Erik Larson ’78JRN is known for looking at history through a novelistic lens — for recreating the intimate details behind pivotal moments. His 2015 bestseller Dead Wake detailed “the myriad forces, large and achingly small” that resulted in the sinking of the Lusitania. The Devil in the White City recounted the true tale of a serial killer at the 1893 World’s Fair.
In his latest book, The Splendid and the Vile, Larson turns his attention to Winston Churchill ’46HON, examining his daily life during his first year as prime minister, when Hitler was leading a devastating blitzkrieg against the United Kingdom.
Inviting the reader into top-secret meetings within the cabinet war rooms, Larson shows us how the British Bulldog deftly emboldened a small nation to embrace its “finest hour,” while simultaneously betraying enough vulnerability to forge a crucial alliance with Franklin D. Roosevelt. We see the statesman climbing onto the roof of 10 Downing Street to watch the bombs fall and understand the Führer’s frustration with the symbolic and actual power of Churchill’s stubborn resistance.
This is the Churchill most familiar to us: a master orator, bellicose, belligerent, and bullying. A man with a tight grip on his cigar and his sense of destiny. But Larson’s whole oeuvre is built on subverting the familiar, and though Churchill’s life has already been dutifully recorded in multiple biographies and autobiographies, Larson can still surprise us with his tender insights.
He details Churchill’s marriage, capturing the quotidian squabbles with his wife, Clementine. One day “Churchill was unusually crabby,” writes Larson. “The proximate cause had nothing to do with the war or Roosevelt but, rather, with his discovery that Clementine had used his treasured honey, sent to him from Queensland, Australia, for the frivolous objective of sweetening rhubarb.”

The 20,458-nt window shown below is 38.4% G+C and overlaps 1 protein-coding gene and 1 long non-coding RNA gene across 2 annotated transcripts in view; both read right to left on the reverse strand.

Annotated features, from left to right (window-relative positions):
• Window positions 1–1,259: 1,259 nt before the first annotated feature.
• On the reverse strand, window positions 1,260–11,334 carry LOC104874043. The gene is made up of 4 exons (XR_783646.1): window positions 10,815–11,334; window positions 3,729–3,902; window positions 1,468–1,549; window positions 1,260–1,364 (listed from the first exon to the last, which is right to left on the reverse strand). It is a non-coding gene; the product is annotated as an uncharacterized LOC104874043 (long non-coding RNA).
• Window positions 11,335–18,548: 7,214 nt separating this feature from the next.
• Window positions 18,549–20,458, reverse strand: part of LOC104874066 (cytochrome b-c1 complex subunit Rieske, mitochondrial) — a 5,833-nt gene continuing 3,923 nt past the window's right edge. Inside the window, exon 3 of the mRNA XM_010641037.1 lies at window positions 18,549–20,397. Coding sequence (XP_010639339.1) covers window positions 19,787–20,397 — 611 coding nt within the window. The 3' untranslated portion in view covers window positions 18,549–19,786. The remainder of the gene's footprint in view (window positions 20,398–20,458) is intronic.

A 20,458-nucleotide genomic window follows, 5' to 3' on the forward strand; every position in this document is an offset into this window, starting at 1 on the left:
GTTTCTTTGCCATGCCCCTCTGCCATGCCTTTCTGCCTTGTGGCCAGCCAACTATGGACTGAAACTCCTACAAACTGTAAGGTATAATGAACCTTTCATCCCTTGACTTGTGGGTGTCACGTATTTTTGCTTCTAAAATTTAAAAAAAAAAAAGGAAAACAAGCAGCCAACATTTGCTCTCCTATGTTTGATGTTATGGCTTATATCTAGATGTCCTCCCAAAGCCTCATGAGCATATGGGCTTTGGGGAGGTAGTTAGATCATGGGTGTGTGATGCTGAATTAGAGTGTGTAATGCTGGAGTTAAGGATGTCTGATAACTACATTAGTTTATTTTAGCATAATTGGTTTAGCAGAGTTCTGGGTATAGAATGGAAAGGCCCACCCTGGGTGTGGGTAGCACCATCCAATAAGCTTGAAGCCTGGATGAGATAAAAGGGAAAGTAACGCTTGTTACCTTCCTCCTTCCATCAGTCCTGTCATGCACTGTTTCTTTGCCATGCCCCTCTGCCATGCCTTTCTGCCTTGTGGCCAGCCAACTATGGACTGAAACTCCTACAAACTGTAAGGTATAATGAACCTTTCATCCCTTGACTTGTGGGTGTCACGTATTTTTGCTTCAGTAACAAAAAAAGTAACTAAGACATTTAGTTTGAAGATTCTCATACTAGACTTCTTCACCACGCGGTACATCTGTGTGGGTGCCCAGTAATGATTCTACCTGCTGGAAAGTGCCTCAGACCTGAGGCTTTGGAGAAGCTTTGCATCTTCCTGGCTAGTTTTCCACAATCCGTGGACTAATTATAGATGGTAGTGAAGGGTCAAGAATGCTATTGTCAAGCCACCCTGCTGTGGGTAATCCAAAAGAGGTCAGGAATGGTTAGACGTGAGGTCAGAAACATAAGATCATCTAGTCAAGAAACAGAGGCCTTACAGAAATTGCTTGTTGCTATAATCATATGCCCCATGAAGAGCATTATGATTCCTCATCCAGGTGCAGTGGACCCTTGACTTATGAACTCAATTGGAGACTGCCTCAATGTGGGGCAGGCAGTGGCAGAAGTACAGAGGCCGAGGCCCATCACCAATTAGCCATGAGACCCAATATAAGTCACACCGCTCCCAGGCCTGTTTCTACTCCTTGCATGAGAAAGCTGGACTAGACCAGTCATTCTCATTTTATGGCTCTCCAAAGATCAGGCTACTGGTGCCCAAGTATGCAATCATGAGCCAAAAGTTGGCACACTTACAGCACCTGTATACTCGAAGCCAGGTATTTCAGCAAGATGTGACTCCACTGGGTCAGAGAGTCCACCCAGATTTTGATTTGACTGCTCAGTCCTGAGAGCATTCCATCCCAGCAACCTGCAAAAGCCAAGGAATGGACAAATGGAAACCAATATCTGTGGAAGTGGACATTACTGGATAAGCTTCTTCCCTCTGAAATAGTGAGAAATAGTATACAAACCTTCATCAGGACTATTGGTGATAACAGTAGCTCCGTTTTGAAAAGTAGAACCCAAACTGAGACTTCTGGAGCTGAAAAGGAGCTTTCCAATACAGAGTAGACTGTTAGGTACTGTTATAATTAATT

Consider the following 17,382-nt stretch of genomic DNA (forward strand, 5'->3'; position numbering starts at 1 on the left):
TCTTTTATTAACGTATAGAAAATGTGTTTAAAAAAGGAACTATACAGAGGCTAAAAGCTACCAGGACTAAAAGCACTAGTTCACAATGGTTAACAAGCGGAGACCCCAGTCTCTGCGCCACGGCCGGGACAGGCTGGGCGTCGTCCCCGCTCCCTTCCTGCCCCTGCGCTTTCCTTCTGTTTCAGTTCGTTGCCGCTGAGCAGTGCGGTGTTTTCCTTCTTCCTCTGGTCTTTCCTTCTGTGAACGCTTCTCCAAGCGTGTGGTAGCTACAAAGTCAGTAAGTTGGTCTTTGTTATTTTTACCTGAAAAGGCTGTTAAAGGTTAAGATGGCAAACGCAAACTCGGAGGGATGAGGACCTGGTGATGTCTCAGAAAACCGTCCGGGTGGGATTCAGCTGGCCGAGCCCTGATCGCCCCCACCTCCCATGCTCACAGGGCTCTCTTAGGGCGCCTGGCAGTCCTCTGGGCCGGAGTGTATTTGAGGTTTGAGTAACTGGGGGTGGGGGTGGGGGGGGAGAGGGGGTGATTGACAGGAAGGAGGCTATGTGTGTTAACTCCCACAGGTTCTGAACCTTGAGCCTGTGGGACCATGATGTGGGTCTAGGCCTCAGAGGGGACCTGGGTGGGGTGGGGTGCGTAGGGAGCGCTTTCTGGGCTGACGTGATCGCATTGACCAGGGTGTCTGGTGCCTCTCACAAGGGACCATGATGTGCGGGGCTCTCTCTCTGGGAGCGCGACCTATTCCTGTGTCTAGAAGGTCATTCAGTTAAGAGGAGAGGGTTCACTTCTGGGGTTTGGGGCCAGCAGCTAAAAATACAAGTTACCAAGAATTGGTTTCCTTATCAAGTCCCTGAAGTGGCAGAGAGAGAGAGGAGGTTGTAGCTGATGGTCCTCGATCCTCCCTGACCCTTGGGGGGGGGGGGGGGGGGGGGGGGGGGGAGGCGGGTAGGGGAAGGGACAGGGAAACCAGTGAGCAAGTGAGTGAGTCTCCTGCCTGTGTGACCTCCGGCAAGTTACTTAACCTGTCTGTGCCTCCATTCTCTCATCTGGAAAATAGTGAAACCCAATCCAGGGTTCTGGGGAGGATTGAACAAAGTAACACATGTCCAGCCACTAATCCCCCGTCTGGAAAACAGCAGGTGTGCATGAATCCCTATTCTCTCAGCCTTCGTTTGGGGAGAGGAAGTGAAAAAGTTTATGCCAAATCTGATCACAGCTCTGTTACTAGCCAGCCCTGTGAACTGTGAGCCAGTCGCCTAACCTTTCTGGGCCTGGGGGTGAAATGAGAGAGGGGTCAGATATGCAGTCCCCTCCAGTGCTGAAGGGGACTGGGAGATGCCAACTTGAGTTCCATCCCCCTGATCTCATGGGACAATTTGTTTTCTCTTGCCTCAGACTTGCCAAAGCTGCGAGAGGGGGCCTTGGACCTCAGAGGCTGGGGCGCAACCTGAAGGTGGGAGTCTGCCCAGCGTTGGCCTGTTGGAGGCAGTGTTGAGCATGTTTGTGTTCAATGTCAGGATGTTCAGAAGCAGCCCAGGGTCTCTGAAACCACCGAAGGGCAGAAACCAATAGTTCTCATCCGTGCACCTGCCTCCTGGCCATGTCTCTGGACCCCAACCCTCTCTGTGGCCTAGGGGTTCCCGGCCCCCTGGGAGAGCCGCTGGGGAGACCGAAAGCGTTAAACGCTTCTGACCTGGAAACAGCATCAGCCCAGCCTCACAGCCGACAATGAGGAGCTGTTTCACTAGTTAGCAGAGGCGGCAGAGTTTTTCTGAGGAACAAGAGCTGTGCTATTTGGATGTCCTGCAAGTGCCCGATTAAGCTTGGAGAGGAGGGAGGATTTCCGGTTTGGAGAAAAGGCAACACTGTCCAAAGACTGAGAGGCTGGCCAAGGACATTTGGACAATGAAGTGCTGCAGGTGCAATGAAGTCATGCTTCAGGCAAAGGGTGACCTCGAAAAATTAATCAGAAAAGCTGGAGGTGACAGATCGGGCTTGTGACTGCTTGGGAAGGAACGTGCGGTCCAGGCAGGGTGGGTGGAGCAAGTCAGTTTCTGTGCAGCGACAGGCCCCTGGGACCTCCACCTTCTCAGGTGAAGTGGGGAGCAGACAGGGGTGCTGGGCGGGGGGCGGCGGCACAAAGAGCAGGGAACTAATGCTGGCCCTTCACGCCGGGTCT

We witness Churchill’s delight in his youngest daughter, Mary; his disappointment with his son, Randolph, an inveterate gambler; his passion for entertaining; and his sense of playfulness. We also understand that Churchill, for all his bluster, was an empathetic soul who cried easily and was fully cognizant of the burden of his position. Larson writes of the time Churchill visited the city of Bristol after a bombing: “Churchill waved at the crowd from the windows, and kept waving until the train was out of sight. Then, reaching for a newspaper, he sat back and raised the paper to mask his tears. ‘They have such confidence,’ he said. ‘It is a grave responsibility.’”
Relying on sources that include the diaries of Churchill’s personal secretary and those of his daughter Mary, along with a trove of letters and newly declassified government documents, Larson invites us to take another look at the statesman we thought we knew. He remains, as always, unerringly faithful to history, and still he manages to puncture the hagiography to create a fresh portrait of this courageous and complicated leader.